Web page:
Architectural Review has announced four principal winners for its annual design prize and, boy, they do not disappoint. Expanding the reach of a typical architecture honorarium, one of the winners is not even a building but a single entry into an edifice, aka a door. Brilliant! Now let’s see the goods.
The Emerging Architecture Awards, sponsored by design consultants Ramboll and Austin-Smith:Lord, “celebrate the best pieces of design by young architects from across the world.” Besides The Door (see below), one of our favorites is an inventive plan for a friary in County Kilkenny, Ireland. Designed by ODOS Architects, the refurb unites friary and church with a new residential cloister. Those are some seriously lucky monks, and not just because they get to live in a place called Knocktopher.
Now this is where we freak out over the precious, elusive fulcrum where form balances function. Matharoo Associates designed some showboat mansion for a design merchant in India and came up with this ingenious rendition of a front door.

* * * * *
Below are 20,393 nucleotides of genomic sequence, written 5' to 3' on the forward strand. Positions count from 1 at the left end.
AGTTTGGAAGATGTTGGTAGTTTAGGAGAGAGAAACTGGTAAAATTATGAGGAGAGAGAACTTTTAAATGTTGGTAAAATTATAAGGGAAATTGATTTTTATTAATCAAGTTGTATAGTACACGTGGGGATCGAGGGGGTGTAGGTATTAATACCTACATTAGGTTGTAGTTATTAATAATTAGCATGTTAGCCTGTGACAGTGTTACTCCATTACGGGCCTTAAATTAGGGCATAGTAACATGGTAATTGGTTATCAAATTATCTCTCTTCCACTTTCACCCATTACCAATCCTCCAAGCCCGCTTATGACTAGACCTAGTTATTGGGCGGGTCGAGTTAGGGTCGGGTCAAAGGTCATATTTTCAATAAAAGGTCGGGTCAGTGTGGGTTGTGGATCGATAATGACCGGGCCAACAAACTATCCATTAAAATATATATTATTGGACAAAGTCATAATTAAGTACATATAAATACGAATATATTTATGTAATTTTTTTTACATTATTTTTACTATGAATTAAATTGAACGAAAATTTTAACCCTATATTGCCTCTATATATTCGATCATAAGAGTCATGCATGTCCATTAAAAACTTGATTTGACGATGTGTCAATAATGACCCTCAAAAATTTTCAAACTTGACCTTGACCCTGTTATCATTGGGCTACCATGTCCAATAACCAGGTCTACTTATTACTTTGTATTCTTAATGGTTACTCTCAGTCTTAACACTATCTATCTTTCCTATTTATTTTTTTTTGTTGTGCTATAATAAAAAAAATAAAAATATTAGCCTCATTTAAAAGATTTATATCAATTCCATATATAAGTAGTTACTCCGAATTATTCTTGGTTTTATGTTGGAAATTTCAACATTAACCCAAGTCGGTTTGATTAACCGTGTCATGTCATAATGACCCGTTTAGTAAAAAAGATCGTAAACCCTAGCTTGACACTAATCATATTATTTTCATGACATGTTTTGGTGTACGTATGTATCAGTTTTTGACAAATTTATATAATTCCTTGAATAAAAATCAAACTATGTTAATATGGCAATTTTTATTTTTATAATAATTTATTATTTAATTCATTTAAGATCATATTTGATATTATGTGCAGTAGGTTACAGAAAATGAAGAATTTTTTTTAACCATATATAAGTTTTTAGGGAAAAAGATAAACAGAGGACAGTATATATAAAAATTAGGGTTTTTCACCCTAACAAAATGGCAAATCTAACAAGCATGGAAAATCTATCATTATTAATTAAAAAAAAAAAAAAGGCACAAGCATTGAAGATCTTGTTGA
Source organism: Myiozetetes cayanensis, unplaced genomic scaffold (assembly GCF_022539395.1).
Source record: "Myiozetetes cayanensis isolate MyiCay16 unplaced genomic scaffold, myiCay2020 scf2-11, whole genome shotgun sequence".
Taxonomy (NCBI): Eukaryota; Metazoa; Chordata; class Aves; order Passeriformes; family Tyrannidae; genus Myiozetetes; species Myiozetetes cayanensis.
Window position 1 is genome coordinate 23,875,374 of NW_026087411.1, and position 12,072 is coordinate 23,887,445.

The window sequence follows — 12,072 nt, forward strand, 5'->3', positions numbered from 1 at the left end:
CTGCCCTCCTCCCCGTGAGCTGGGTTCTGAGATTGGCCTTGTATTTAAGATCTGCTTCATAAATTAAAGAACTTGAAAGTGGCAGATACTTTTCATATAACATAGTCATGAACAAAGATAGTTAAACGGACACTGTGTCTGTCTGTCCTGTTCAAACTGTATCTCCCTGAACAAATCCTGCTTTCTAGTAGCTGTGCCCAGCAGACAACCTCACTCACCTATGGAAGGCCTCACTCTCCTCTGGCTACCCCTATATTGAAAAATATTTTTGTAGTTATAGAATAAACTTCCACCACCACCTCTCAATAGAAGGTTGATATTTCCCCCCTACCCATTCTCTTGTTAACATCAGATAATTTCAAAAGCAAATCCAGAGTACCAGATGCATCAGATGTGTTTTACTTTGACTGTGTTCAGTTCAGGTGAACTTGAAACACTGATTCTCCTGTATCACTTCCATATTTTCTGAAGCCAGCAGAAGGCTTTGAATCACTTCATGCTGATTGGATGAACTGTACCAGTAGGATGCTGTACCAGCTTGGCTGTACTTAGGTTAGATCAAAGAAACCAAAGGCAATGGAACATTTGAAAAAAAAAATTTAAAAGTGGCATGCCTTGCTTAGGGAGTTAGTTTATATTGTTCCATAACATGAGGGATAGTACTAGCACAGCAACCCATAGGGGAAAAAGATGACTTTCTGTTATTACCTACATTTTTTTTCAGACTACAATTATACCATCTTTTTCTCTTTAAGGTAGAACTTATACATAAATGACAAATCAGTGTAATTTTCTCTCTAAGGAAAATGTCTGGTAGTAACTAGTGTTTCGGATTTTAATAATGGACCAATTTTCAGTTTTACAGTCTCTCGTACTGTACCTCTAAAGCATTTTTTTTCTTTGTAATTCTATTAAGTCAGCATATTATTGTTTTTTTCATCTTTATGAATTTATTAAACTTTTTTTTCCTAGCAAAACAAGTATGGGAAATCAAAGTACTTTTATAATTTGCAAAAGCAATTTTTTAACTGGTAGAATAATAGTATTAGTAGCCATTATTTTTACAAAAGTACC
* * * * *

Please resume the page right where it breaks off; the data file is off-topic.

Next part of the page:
Courtesy of our pals at Fast Company, we know that:
The door is a whopping 17 feet high and five-and-a-half feet wide, and comprises 40 sections of Burmese teak, each of them nearly a foot thick. Each section revolves around some pretty complex machinery: The door’s single pivot hides a counterweight, 80 ball bearings, and 160 pulleys which all work together invisibly. Push on any one plank, and all 40 sections reconfigure themselves into a sinusoidal curve, revealing an opening into the house.
Sports Research Centre in Guijo de Granadilla, Caceres, Spain, by Jose Maria Sanchez Garcia.
School in Xiashi, Fujian Province, China, by Li Xiaodong Atelier.
Check out the awards website for a list of past winners and much, much more architecture eye candy.